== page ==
From what we've seen, birthdays are celebrated very similarly as they are in the US. Kids bring cupcakes, apfelschorle, and goodies to school on their special day and have a birthday party.  Sometimes an all day party!  And not all of the kids in the class are invited, so it's extra-special that he has been invited to 3.

I heard that the traditional rule of thumb is to invite only as many kids as the age the child is turning. So, if he's turning 8, he would invite 8 kids.  However, this isn't always followed.  He's been to parties ranging from 7-15 kids.

At Jackson's age, the kids are dropped off and the parents come back to get them at the specified time.  With each of the ones he's gone to, we drop him off at the birthday-child's home, the parents then take the kids somewhere, and we pick him back up at the home (or in one case, they dropped him off at our house on their way back).

The first was an all-day party at a play-land about 45 minutes away. (Unfortunately Jackson got carsick & nearly threw up in their car, which made me feel awful. But he got to ride in a convertible with the top down on the way back!)

The next party was technically set for 3 hours but the family threw a bbq in their backyard afterwards and invited families to stay.  During their 3 hours, the kids all walked together to a local ice cream shop and a play ground where they played some organized games.

The next one will be next Tuesday afternoon and will be a Treasure hunt!  According to the invitation, it's ok if it rains...just bring your rain clothes!

The one on the right is such a cute handmade invitation with a minion on it!

I'm taking notes since Jackson's birthday is only 7 weeks away!  I have no idea what we will do...I'd love it if he would choose a trip instead of a party, but I'm getting the impression he'll want a party with all of his new friends!  

Wednesday, September 6, 2017

Dentists, Doctors, and School Schedules

As I write this, my mouth is still numb, and I'm still slightly in shock mentally too from getting an immediate filling at the dentist this morning.  I'd really like a cup of coffee, but I'm having trouble not drooling, so that will have to wait.  Maybe it will wear off by the time I finish typing. I hope. At least I've learned that when scheduling dentist appointments here, I should leave enough time for coffee beforehand instead of going immediately after school drop-off!!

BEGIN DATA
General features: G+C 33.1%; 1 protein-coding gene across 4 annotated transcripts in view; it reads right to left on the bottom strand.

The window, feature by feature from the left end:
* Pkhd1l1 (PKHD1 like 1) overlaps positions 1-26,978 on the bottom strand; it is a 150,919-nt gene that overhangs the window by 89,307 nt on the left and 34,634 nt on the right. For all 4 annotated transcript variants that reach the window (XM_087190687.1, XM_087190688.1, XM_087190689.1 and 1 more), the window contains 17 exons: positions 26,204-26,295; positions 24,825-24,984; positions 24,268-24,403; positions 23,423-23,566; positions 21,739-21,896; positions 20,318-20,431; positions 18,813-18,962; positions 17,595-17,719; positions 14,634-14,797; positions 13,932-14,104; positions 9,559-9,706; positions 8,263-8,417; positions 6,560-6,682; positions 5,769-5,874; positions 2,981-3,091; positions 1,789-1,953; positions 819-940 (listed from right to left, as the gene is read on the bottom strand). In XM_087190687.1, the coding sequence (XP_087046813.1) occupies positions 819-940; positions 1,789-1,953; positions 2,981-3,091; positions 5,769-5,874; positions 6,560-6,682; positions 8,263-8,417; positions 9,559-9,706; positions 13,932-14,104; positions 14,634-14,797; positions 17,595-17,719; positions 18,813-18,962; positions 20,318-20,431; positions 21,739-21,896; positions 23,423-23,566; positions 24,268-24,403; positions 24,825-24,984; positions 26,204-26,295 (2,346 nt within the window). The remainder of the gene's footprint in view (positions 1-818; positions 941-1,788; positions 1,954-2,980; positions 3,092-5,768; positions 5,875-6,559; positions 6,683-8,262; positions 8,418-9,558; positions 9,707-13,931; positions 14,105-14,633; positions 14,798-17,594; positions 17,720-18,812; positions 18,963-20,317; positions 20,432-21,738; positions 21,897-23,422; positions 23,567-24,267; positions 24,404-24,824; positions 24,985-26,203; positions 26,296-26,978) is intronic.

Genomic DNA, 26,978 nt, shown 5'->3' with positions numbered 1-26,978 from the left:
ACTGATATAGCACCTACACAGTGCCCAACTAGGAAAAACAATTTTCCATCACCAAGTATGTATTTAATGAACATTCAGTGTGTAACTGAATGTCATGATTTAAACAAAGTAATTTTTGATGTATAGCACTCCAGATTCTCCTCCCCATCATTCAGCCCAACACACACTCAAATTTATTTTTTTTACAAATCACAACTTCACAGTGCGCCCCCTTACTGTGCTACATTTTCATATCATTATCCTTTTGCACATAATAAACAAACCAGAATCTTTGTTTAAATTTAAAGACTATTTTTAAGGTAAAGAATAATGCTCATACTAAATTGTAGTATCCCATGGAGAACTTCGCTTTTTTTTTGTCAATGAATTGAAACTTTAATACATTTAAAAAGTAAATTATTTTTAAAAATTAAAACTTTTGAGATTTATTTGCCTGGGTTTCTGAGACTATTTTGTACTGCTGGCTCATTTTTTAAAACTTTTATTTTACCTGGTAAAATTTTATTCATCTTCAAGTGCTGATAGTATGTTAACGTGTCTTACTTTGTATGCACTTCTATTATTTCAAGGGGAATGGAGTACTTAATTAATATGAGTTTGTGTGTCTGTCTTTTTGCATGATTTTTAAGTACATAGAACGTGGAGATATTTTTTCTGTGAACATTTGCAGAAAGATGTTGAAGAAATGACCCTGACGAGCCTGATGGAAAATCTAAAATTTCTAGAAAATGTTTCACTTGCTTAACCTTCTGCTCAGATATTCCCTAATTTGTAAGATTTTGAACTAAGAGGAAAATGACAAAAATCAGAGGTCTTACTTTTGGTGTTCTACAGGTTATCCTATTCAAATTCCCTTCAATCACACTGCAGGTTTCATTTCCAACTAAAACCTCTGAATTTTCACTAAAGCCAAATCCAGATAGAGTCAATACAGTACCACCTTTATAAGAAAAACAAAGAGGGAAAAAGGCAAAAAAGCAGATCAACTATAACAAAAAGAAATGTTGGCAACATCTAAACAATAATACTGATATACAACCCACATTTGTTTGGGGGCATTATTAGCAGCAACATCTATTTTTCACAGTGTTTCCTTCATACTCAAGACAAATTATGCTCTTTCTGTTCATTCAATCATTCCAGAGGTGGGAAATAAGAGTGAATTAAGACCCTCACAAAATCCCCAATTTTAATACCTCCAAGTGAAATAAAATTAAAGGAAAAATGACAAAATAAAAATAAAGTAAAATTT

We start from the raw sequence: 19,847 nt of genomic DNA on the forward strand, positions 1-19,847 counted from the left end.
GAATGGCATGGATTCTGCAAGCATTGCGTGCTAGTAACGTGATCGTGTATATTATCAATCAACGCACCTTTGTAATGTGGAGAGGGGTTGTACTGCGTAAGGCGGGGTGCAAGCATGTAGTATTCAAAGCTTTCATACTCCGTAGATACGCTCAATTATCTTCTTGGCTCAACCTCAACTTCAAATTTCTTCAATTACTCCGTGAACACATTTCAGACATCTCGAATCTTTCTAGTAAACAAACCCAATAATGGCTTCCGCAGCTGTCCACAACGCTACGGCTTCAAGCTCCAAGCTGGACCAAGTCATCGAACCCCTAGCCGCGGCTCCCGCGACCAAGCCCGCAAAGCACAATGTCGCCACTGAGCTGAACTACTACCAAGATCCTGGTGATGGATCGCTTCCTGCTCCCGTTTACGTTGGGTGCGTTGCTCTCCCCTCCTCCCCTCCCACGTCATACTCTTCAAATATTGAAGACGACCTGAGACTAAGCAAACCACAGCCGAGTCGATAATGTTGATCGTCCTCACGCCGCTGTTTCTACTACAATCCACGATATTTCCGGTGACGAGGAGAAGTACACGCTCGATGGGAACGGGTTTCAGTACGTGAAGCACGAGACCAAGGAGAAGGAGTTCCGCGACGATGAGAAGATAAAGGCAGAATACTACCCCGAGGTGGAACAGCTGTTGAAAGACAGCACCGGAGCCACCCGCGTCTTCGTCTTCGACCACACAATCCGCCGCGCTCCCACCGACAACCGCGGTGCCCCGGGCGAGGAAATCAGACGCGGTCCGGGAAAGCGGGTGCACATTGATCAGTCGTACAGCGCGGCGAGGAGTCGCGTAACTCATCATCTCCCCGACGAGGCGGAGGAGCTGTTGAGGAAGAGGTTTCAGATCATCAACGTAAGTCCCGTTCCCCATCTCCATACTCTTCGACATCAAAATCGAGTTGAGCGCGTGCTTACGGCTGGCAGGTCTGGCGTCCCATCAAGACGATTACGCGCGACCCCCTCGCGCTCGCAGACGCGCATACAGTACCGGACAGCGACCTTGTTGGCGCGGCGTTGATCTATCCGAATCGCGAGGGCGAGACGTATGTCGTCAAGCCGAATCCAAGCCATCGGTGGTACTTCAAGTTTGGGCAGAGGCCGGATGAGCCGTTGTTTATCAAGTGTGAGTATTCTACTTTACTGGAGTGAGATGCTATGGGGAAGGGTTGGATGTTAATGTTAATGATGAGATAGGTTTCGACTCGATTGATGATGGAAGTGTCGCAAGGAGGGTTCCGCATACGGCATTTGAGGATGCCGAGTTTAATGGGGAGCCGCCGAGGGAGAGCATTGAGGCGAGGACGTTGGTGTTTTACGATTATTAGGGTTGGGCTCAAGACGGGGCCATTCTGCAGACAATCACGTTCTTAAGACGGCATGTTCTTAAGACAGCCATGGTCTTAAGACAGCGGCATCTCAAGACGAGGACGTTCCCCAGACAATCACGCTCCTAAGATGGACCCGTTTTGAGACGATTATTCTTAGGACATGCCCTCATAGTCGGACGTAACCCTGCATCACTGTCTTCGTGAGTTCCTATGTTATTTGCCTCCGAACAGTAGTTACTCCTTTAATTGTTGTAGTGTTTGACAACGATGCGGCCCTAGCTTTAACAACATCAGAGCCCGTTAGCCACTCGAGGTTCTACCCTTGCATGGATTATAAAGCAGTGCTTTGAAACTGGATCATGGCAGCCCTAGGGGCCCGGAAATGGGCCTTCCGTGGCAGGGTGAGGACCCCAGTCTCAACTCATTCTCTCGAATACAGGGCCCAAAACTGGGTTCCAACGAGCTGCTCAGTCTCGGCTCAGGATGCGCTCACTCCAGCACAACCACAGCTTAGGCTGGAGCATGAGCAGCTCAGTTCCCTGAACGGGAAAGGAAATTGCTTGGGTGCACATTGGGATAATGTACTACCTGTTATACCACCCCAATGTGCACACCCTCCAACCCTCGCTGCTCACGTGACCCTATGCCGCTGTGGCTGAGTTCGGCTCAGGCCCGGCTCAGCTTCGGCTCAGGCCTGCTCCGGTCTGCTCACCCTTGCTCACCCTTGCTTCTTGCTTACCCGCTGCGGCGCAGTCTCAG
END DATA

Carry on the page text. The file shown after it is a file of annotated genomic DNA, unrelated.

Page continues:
As this is the first full week of school for both kids and all back-to-school parties are completed, I took this week to catch up on doctor and dentist appointments for myself.  I've taken the kids to several pediatric visits, but have put off my own care, so this was my first time in Germany.  Might as well get it all done at once!  And the dentist seemed to share that opinion.

I went in this morning, filled out new patient paperwork, and was taken back to the exam room where I shook hands with the dentist. He asked me if I had any complaints about my teeth so I told him one was sensitive. As soon as I sat down, he looked at that tooth first, immediately said yes, I had big caries and needed immediate attention. He turned around and when he turned back, he had a syringe in his hand and told me that I could reschedule the cleaning for next week. 45 minutes later, I walked out with a droopy mouth and a new filling (or two...not sure). Wow. Not what I expected, but I'm really pleased to have it taken care of.